Q: I have always been fearless, and gone after everything I wanted. I launched a business selling my designs a few years ago, and it succeeded, but I had to close it due to the recession. Now, having just earned a master’s degree, I have decided to launch my own design firm rather than look for a job, and for the first time in my life I find that I am paralysed with fear. How can I face down this fear in order to go after my dreams?
Fear is something everyone must learn to cope with when tackling life’s challenges, but this is especially important for entrepreneurs, who are likely to face many hard choices in the process of getting a business off the ground. And in the early stages of running a new enterprise, the way you handle pressure can often make the difference in whether it survives.
Making tough decisions
You may need to make some tough calls. During Virgin’s early years, one difficult decision we had to make involved Virgin Records, which at one point was in desperate need of cash to sign bigger artists.
My partners, Nik Powell and Simon Draper, were split on what to do: Nik wanted to conserve our resources and slowly collect money through our retail operations; Simon wanted to invest heavily in Virgin Records, betting on the notion that we could find the next big artists that way. We needed quick growth, so I took the riskier gamble, following Simon’s advice over Nik’s. It turned out to be the right decision, but it took a lot of courage – and not just from me, but everyone on staff.
I’ve always found that the first step in overcoming fear is figuring out exactly what you’re afraid of. In your case, I wonder: Is your anxiety a reflection of doubts about your business plan? Or is it rooted in your experience with your previous venture?
Face your fears
If it is the former, and you are having doubts about your idea, why not take your concerns to a key friend or mentor and carefully run through your business plan?
Talking everything through with a trusted confidant, from your business’ unique selling points to how it will stand out among competitors, is a good way to help calm fears and give you some perspective and confidence. Sometimes even the simple act of discussing your plan will highlight things you’re unsure about – often, small, unresolved issues can be at the root of an entrepreneur’s anxieties.
But if your previous venture’s end is what is making you so hesitant, try to take some comfort in the fact that most entrepreneurs fail when they launch their first businesses. Failing doesn’t mean that you’re not cut out to run your own business.
In fact, many venture capital investors evaluate potential partners on how they reacted to a failed business, seeing it as a test of character, rather than a mark against them. The key to bouncing back is to learn whatever lessons you can from the experience so that you can avoid making the same mistakes in the next launch. This will help you to overcome your fear, take a leap of faith and try again.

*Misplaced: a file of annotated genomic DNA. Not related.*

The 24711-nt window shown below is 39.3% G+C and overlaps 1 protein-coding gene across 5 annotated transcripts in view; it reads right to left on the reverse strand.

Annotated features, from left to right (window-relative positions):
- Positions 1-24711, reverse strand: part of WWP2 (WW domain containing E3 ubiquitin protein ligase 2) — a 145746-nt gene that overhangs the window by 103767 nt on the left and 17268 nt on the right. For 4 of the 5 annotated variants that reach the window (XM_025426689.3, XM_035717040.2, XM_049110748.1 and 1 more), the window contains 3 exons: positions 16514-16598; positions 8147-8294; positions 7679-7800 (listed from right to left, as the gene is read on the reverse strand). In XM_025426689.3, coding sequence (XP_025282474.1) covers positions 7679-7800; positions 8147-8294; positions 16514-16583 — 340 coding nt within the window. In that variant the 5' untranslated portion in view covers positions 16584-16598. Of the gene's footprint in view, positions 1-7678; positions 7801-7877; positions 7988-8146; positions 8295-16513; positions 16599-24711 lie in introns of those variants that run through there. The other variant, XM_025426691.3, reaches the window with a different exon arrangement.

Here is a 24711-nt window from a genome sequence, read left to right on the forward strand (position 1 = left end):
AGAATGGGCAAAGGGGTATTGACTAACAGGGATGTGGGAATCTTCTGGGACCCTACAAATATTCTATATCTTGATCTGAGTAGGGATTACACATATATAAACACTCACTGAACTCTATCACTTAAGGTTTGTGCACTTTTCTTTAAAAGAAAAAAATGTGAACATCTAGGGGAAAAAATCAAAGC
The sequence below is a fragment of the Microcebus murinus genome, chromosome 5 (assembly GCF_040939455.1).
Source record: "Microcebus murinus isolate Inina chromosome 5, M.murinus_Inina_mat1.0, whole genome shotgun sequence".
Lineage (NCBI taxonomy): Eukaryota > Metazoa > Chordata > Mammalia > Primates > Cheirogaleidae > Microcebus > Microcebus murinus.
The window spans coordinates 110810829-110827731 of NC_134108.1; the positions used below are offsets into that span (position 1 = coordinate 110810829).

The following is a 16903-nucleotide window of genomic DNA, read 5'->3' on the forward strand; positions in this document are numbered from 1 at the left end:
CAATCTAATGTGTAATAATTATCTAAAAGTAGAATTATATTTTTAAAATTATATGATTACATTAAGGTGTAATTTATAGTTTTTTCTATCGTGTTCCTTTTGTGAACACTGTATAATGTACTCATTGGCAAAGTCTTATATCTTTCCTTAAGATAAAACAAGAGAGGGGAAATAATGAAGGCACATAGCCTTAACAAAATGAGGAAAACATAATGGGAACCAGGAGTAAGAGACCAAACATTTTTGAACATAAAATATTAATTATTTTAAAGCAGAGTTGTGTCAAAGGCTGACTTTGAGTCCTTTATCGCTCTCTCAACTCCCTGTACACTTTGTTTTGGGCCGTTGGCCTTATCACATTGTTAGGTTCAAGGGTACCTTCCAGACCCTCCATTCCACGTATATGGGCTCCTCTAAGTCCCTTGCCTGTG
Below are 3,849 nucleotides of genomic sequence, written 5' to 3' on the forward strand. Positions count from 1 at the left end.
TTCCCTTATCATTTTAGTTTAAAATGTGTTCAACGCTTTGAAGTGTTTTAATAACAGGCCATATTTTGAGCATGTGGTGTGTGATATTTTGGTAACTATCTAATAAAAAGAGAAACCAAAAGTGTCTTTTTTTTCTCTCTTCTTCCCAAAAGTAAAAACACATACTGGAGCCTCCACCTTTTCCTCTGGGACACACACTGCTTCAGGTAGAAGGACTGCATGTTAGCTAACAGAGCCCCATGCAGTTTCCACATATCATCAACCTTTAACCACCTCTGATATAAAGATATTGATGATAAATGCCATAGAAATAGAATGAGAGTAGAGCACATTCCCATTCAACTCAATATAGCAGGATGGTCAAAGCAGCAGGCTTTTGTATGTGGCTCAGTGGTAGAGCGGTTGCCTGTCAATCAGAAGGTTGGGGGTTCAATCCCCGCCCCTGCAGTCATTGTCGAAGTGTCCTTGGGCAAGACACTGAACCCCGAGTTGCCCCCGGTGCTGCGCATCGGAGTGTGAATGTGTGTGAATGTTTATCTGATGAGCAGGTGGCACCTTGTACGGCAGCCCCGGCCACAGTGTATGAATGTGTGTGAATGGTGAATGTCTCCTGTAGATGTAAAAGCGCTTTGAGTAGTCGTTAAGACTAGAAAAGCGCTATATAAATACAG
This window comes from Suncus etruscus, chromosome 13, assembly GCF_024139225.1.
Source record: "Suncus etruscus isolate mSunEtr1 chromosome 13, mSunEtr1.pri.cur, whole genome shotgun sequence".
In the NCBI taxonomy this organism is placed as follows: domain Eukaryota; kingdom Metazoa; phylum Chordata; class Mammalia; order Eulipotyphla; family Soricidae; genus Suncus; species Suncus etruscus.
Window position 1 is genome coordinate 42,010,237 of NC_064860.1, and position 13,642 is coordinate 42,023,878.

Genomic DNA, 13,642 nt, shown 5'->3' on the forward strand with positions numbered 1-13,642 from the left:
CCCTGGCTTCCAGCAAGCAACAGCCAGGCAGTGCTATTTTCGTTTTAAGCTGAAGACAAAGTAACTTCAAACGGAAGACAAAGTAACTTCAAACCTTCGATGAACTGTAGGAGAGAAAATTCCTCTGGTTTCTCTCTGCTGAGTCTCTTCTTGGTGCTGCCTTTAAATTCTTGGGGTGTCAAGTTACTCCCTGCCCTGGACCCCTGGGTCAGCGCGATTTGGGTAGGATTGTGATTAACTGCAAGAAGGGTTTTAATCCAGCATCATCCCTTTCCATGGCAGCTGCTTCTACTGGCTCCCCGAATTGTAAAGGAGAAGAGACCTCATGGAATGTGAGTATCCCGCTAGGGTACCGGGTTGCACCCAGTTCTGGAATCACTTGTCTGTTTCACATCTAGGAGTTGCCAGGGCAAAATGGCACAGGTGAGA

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Are You a Terrible Leader? Here are the Signs
Learn from the experience
The experience of launching one of your first businesses reminds me of the adventures and challenges I have embarked on over the years to promote Virgin and put our businesses on the map. There were countless times during our record-breaking hot-air balloon trips when I wondered whether we were going to make it back down to earth alive. But every time, I learned lessons from making mistakes during previous trips and was able to adapt.
Another example: A few years ago I was helping to launch Virgin America’s new route from San Francisco to Las Vegas – and upon arriving at our casino hotel, I was taken to the top floor, given a harness and told I was going to jump off the side of the building.
It was dark and windy, and I knew I should go back inside and tell everyone we needed to postpone the jump. Instead, I was persuaded to go through with it. The wind was up, and within seconds I found myself banging down the side of the building, ripping my trousers and bruising my backside.
It was an extremely painful lesson, learned the hard way. But learning from mistakes (and a combination of good fortune and adrenalin) is what has gotten me through on many occasions.
Get back on the horse
Overcoming fear is not necessarily as easy as jumping off a building, but it might be easier than what you’ve done: Watching a business fail after putting your heart and soul into trying to make it succeed. But don’t be too hard on yourself.
Starting a new enterprise from scratch and gathering the nerve to take risks that are similar to those you took last time can be daunting for any entrepreneur. Just remember that picking yourself up from a failed business in order to try again is the bravest choice you can make.
Have you had a business fail? What did you learn from the experience? Let us know in the comment section below…
Coaching: The Best-Kept Secret To Growing As An Entrepreneur
A good coach can turn raw talent into refined expertise and refined talent into renowned success. But how do we bridge “the coaching gap”?
Sometimes, a change at the top can be the difference between a perennial loser and a surprise contender. For proof, look no further than the Los Angeles Rams, a team which less than a year ago wrapped up a 4-12 season that included a midyear coaching transition.